Dr. Anirban Roy, Principal Scientist in Advanced Center for Plant Virology, Division of Plant Pathology at Indian Agricultural Research Institute, firmly states that plant viruses are not less important than a human virus. In case of human we are looking the impact of a virus on an individual basis, while in case of plant we measure the impact in population. Thousands of plants in a field are getting infected, hundreds get killed, so if you see on the individual impact scale, any plant virus cause more damage to its host than a human virus. Human can protect themselves by quarantine, can plant do so ? Being immobile it has to get infected in a field if infection starts.
Plant virus disease has many fold impact starting from quality and quantity of yield, to business trade. Estimating the loss caused due to plant viruses are very complicated and often are not available for all the diseases. Some reports indicated that a range of viruses are responsible for an estimated $60 billion in crop losses worldwide each year. A few specific examples, like yield loss caused by barley yellow dwarf virus and potato leaf roll virus to a value of £40-60 million per year in the United Kingdom, and yield losses of moong bean, urad bean, cowpea, and soyabean by yellow mosaic viruses in the tune of US$300 million in India, definitely show the importance of plant viruses in human society. If you see in historical perspective, a virus disease which cause a colour variegation symptom in tulip flower cause the Dutch economy to collapse during 17th century as such flowers were considered as a gift of god and abnormal high prices were paid for them.
An initiative to flourish plants
The story of IYPH began in 2012 in Stockholm conference which decided that a year will be devoted to plants. The United Nations General Assembly took the charge and raised this issue globally. It can be marked as a golden opportunity to raise global awareness on protecting plants. Considering plant health as priority can help end hunger, reduce poverty, protect the environment, and boost economic development. All these are interlinked.
Trilochan Mohapatra, Director General of Indian Council of Agricultural Research believes that investing in plant health research is necessary to withstand plant diseases, reduce food insecurity, feed the growing population, and make our planet more sustainable. All national governments and international organisations should join hands to create massive awareness across the globe. He strongly recommends for massive awareness campaigns to educate travellers moving in and out of the country to be cautious while bringing plants or plant products across borders and to spread the key messages of healthy plants responsible for a healthy living.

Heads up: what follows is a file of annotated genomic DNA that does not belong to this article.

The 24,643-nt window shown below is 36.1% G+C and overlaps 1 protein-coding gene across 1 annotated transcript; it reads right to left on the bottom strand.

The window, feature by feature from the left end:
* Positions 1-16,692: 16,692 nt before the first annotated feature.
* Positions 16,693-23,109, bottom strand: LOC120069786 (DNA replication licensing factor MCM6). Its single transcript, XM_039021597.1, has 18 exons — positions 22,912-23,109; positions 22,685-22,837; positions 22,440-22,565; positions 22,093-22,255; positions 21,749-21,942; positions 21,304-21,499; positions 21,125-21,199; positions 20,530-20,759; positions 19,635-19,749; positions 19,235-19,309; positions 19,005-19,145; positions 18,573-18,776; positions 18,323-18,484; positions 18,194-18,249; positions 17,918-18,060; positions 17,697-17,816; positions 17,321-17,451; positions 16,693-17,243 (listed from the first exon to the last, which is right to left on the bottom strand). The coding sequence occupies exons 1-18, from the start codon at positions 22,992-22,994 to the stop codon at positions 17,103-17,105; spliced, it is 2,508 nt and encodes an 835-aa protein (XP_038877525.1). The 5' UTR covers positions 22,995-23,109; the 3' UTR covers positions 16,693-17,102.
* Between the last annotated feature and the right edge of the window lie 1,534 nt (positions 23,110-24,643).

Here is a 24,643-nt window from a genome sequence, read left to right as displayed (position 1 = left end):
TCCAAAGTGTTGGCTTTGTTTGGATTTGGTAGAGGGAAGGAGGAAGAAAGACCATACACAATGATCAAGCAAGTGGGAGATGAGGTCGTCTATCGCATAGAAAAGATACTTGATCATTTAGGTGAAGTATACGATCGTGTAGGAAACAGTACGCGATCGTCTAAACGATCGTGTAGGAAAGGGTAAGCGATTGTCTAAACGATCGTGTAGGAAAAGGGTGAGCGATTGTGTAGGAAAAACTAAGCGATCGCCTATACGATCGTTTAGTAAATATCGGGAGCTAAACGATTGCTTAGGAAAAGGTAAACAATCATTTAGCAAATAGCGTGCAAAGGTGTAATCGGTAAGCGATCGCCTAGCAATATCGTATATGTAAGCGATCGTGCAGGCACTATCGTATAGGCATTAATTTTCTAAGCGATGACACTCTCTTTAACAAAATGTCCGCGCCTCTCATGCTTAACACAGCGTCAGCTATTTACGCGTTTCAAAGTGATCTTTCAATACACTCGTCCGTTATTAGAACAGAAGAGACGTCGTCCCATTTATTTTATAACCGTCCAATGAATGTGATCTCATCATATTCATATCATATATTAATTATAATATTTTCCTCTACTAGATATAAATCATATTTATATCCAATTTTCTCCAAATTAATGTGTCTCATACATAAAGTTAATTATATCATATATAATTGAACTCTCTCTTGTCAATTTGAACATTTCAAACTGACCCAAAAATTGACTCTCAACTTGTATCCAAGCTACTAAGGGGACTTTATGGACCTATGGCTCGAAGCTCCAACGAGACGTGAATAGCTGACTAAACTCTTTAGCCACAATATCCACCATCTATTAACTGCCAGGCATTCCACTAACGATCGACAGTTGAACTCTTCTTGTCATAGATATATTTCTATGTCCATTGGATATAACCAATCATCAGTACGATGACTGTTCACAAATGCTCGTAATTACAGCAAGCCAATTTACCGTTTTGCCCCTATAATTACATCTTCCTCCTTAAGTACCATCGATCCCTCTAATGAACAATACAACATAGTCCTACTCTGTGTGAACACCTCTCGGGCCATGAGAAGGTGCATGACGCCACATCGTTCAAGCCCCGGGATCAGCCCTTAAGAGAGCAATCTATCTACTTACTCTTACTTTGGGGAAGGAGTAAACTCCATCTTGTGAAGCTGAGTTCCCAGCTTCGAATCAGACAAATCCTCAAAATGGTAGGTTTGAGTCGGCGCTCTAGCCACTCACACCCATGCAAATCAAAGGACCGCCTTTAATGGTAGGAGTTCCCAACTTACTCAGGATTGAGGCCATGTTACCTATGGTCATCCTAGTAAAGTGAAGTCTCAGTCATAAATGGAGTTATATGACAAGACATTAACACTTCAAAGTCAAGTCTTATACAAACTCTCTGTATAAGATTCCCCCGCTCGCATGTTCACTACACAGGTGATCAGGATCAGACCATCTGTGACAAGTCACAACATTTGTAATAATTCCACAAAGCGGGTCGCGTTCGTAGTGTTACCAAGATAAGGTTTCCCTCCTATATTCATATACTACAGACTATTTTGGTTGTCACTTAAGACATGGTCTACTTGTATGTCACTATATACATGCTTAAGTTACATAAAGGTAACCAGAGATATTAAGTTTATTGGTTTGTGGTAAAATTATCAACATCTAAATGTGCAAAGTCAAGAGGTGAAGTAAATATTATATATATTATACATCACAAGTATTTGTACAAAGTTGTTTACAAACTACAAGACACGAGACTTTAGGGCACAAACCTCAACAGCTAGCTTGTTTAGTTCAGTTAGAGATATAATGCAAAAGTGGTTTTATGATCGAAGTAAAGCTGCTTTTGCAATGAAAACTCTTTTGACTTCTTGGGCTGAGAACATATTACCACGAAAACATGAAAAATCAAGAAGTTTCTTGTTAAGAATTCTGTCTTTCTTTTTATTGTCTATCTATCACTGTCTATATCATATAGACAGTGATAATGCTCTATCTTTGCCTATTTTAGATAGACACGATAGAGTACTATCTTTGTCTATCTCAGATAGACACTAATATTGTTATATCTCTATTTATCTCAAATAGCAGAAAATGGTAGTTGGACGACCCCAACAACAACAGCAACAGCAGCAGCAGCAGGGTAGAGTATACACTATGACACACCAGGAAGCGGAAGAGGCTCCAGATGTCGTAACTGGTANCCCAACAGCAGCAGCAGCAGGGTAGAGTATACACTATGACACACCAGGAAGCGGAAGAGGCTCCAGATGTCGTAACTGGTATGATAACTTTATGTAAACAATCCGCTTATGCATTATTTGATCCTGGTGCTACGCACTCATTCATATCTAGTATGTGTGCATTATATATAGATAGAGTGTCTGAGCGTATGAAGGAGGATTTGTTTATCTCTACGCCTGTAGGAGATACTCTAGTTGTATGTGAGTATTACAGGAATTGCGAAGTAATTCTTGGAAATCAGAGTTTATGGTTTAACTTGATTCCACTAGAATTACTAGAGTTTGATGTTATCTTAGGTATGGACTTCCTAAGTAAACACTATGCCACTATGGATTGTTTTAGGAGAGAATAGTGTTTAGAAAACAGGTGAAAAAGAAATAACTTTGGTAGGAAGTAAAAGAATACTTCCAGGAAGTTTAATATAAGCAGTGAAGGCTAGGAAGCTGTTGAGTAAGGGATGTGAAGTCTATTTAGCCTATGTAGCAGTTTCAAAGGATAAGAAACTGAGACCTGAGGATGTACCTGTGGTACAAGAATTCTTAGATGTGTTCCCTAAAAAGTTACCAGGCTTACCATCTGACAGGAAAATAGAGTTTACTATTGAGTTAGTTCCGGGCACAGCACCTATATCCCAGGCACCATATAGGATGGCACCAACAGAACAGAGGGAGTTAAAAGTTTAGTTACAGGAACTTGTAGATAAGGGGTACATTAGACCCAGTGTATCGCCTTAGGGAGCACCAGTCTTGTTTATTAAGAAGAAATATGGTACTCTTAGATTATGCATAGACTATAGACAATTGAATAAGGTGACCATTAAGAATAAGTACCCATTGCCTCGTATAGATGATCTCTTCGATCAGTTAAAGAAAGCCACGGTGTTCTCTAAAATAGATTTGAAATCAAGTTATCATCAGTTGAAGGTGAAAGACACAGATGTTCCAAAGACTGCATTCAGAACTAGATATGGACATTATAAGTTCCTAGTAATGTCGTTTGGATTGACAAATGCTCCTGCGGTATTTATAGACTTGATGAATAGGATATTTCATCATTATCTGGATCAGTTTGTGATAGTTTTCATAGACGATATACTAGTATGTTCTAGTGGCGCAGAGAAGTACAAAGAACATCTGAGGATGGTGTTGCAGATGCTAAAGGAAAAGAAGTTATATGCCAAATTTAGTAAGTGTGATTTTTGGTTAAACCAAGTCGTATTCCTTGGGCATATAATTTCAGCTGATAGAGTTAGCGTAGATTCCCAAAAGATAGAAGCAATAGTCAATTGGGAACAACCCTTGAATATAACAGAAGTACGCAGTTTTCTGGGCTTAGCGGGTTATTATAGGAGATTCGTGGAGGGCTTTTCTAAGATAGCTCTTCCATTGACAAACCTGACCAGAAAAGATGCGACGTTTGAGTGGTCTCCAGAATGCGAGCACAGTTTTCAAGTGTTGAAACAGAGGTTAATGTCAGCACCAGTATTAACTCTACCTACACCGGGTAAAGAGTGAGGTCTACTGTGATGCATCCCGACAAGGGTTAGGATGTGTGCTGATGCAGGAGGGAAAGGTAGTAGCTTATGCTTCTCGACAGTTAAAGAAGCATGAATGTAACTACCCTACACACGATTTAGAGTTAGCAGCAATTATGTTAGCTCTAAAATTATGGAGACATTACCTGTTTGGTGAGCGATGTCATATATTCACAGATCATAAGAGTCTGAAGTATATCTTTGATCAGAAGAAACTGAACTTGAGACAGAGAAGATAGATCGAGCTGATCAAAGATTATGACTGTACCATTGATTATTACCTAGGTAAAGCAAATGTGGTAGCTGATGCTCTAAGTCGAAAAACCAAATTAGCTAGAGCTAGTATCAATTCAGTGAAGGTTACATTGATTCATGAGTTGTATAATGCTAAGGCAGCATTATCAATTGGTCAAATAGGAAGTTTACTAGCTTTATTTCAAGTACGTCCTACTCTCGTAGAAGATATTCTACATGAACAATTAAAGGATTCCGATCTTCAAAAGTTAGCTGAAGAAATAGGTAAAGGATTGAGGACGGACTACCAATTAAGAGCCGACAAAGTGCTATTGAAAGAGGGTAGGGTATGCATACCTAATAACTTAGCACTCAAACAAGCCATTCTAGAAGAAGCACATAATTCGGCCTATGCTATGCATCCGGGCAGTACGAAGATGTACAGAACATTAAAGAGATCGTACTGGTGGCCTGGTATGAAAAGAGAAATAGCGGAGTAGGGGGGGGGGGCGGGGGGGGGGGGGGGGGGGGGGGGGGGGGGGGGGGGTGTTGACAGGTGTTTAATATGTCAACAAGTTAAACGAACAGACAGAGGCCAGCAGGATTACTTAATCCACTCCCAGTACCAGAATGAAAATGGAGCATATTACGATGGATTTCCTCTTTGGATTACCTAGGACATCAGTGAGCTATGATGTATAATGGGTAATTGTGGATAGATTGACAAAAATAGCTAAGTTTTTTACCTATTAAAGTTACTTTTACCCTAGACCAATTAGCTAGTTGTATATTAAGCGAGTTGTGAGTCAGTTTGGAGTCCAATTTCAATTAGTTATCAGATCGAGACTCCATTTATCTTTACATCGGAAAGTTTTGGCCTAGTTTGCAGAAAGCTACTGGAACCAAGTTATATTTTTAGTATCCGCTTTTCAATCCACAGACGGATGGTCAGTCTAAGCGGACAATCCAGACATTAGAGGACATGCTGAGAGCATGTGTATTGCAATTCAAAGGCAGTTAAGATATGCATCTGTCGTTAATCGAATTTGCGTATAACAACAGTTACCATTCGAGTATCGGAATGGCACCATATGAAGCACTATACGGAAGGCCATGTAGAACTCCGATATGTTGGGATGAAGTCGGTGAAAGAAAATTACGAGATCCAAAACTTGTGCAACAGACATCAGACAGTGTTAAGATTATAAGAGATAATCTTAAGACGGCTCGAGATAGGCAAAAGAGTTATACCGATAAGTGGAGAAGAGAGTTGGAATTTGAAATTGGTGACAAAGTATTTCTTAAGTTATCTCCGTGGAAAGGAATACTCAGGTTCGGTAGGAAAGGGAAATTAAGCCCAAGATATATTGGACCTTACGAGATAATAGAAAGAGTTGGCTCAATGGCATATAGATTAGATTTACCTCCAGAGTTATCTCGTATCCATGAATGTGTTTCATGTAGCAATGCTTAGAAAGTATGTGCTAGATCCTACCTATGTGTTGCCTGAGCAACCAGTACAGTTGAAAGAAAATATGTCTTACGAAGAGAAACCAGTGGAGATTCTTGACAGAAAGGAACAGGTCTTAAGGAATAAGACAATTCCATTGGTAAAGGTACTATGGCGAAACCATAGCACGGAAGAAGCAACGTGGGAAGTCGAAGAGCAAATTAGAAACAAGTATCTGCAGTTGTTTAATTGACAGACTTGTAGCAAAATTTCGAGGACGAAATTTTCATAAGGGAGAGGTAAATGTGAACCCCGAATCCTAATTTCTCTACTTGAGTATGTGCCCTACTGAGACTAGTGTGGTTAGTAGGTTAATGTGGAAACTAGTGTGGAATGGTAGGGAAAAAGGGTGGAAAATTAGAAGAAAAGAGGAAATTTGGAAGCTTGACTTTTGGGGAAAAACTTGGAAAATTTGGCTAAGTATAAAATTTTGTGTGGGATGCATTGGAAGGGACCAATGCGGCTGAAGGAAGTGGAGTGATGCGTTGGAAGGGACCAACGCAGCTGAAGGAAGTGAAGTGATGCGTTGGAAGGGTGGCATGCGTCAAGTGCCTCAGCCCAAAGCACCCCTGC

Healthy plants are vital to sustainable and profitable crop production and to the quality and cost of the nation’s supply of food, fuel, and fibre. According to the Food and Agriculture Organization of the United Nations (FAO), 40% of food crops are lost to plant pests and diseases annually. This leaves millions of people without enough food to eat and seriously damages agriculture – the primary source of income for poor rural communities.
Health is also critical to plants used for ornamentals, natural resources, and animal feed. Plant health is increasingly under threat. Climate change and human activities have altered ecosystems, reducing biodiversity and creating new niches where pests can thrive. At the same time, international travel and trade, which have tripled in volume in the last decade, can quickly spread pests and diseases around the world causing great damage to native plants and the environment.
What We The Humans mean for Plants ?
A plant’s saga